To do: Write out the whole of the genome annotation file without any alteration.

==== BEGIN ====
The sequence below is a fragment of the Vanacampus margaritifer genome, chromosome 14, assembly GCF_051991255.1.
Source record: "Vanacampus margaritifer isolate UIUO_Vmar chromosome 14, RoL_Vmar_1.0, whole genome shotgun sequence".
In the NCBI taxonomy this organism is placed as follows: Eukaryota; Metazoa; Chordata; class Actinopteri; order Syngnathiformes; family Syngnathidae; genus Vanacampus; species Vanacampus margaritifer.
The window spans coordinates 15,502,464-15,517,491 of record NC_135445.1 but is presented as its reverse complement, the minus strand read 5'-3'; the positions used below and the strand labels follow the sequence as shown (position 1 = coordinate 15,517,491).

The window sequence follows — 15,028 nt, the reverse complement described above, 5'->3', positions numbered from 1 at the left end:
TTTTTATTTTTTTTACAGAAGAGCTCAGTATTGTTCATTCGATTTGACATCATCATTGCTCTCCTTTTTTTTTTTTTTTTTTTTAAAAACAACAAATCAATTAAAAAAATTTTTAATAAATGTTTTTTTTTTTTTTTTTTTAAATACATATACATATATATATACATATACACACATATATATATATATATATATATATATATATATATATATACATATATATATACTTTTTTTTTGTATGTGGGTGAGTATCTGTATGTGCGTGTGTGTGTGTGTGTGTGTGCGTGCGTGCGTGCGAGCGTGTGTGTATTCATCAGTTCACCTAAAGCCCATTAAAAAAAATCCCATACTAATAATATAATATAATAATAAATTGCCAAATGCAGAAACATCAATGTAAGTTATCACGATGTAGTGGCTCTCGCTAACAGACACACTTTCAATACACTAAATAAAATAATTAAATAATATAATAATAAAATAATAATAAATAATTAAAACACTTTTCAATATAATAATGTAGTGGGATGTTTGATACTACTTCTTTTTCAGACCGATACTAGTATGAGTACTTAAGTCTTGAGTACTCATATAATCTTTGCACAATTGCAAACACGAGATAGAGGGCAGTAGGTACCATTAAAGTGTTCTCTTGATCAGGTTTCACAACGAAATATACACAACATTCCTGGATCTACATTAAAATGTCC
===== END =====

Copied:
The sequence below is a fragment of the Vanacampus margaritifer genome, chromosome 14, assembly GCF_051991255.1.
Source record: "Vanacampus margaritifer isolate UIUO_Vmar chromosome 14, RoL_Vmar_1.0, whole genome shotgun sequence".
In the NCBI taxonomy this organism is placed as follows: Eukaryota; Metazoa; Chordata; class Actinopteri; order Syngnathiformes; family Syngnathidae; genus Vanacampus; species Vanacampus margaritifer.
The window spans coordinates 15,502,464-15,517,491 of record NC_135445.1 but is presented as its reverse complement, the minus strand read 5'-3'; the positions used below and the strand labels follow the sequence as shown (position 1 = coordinate 15,517,491).

The window sequence follows — 15,028 nt, the reverse complement described above, 5'->3', positions numbered from 1 at the left end:
TTTTTATTTTTTTTACAGAAGAGCTCAGTATTGTTCATTCGATTTGACATCATCATTGCTCTCCTTTTTTTTTTTTTTTTTTTTAAAAACAACAAATCAATTAAAAAAATTTTTAATAAATGTTTTTTTTTTTTTTTTTTTAAATACATATACATATATATATACATATACACACATATATATATATATATATATATATATATATATATATATACATATATATATACTTTTTTTTTGTATGTGGGTGAGTATCTGTATGTGCGTGTGTGTGTGTGTGTGTGTGCGTGCGTGCGTGCGAGCGTGTGTGTATTCATCAGTTCACCTAAAGCCCATTAAAAAAAATCCCATACTAATAATATAATATAATAATAAATTGCCAAATGCAGAAACATCAATGTAAGTTATCACGATGTAGTGGCTCTCGCTAACAGACACACTTTCAATACACTAAATAAAATAATTAAATAATATAATAATAAAATAATAATAAATAATTAAAACACTTTTCAATATAATAATGTAGTGGGATGTTTGATACTACTTCTTTTTCAGACCGATACTAGTATGAGTACTTAAGTCTTGAGTACTCATATAATCTTTGCACAATTGCAAACACGAGATAGAGGGCAGTAGGTACCATTAAAGTGTTCTCTTGATCAGGTTTCACAACGAAATATACACAACATTCCTGGATCTACATTAAAATGTCC